The Concentration Of Reducing Sugars Biology Essay
Disclaimer: This work has been submitted by a student. This is not an example of the work written by our professional academic writers. You can view samples of our professional work here.
Any opinions, findings, conclusions or recommendations expressed in this material are those of the authors and do not necessarily reflect the views of UK Essays.
Published: Mon, 5 Dec 2016
Benedict’s reagent is used to determine if a reducing sugar is present. Benedict’s reagent is used as a test for the presence of all monossacharides and generally also reducing sugars. These include glucose, galactose, mannose, lactose and maltose. Even more generally, Benedict’s test will detect the presence of aldehydes (except aromatic ones) and alpha-hydroxyl-ketones, including those that occur in certain ketoses. Benedict’s reagent contains blue copper(II) ions (Cu2+) which are reduced to copper(I) (Cu+). These are precipitated as red copper(I) oxide which is insoluble in water.
In this particular experiment, the concentrations of reducing sugars in three different types of canned soft drinks can be determined via color and mass of precipitate formed. Soft drinks with the highest concentration of reducing sugars will have intense brick-red precipitate color and greater mass of its precipitate when measured with electronic balance.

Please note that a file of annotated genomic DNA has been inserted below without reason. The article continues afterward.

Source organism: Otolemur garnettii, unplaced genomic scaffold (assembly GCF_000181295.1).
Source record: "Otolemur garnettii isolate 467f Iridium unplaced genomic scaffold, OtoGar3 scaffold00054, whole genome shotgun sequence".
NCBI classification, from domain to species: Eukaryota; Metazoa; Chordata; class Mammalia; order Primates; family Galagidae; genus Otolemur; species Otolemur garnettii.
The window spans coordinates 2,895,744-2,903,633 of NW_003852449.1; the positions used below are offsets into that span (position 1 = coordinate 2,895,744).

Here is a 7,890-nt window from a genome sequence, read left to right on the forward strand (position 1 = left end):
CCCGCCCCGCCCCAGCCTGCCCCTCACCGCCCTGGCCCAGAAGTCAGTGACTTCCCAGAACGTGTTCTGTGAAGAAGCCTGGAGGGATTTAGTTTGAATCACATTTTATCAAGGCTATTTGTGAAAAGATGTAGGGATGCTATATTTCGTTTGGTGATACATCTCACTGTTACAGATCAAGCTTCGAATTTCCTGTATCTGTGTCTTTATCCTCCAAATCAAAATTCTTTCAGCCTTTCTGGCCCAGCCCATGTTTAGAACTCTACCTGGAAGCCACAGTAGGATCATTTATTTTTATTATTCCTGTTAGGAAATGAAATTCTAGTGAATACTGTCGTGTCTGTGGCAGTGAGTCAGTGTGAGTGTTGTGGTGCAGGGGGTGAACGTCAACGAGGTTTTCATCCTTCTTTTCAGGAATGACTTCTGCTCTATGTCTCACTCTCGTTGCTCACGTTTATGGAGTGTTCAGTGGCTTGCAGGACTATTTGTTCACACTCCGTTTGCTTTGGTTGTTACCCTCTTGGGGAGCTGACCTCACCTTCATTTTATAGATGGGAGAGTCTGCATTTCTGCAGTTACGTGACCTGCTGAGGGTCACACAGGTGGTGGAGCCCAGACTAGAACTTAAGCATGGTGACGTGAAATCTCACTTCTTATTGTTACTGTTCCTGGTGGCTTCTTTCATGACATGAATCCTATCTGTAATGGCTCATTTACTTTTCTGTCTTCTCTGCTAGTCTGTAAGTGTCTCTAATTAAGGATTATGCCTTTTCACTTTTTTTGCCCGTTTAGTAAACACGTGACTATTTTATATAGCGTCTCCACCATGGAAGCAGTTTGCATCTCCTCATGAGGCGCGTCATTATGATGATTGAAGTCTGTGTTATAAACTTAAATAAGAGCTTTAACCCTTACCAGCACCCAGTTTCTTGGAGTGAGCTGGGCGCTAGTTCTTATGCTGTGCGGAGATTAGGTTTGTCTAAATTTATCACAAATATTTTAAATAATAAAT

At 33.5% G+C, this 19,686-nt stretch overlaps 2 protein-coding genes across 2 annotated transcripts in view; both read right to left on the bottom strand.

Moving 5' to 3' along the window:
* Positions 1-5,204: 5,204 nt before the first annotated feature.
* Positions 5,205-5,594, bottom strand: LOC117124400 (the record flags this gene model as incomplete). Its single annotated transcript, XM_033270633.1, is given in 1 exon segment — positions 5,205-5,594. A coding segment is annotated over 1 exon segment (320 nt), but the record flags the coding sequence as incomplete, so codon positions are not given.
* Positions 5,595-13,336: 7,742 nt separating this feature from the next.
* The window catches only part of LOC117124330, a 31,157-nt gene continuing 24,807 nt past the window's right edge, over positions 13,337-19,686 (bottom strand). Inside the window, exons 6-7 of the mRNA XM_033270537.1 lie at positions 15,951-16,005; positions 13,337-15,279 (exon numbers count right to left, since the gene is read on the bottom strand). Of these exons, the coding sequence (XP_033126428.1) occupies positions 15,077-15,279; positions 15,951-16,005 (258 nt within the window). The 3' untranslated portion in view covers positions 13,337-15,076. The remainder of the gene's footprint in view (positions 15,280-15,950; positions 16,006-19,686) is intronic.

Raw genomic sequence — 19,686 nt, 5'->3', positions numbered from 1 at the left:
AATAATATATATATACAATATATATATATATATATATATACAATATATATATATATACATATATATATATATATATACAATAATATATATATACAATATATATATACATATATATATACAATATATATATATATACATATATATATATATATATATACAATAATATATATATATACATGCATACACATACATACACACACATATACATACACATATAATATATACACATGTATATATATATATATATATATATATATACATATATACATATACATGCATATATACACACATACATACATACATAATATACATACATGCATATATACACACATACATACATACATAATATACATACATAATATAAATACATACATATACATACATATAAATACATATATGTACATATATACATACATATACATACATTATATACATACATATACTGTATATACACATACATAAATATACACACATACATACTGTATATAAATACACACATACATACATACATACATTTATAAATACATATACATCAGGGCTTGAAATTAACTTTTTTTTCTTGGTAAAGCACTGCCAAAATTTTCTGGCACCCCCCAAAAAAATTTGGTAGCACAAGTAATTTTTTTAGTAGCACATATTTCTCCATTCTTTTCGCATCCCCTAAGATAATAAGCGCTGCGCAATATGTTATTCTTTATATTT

Does the concentrations of reducing sugars in three different types of canned soft drinks available in the school canteen can be determined via time taken for color to change and the mass of precipitate formed in the presence of Benedict’s solution?
The concentrations of reducing sugars in different types of soft drinks can be determined with the presence of Benedict’s solution. Benedict’s reagent contains blue copper(II) ions which are reduced to copper(I) ions. The mass of precipitate with the highest value indicates the highest concentration of reducing sugars among the three different canned-soft-drinks. Therefore, the higher the mass of precipitate formed, the higher the concentration of reducing sugars in the soft drink.
The different types of soft drinks
Different types of soft drinks are used in order to vary the results of the experiment. 20 ml of 7UP, Sprite and Orange Mirinda are used for this experiment, each measured by measuring cylinder.
Concentration of glucose in the soft drinks
The concentration of glucose is varied in each of the soft drinks. In order to test for the different concentrations, the mass of precipitate formed and time taken for the color to change are taking into account. The mass of precipitate can be obtained as follows: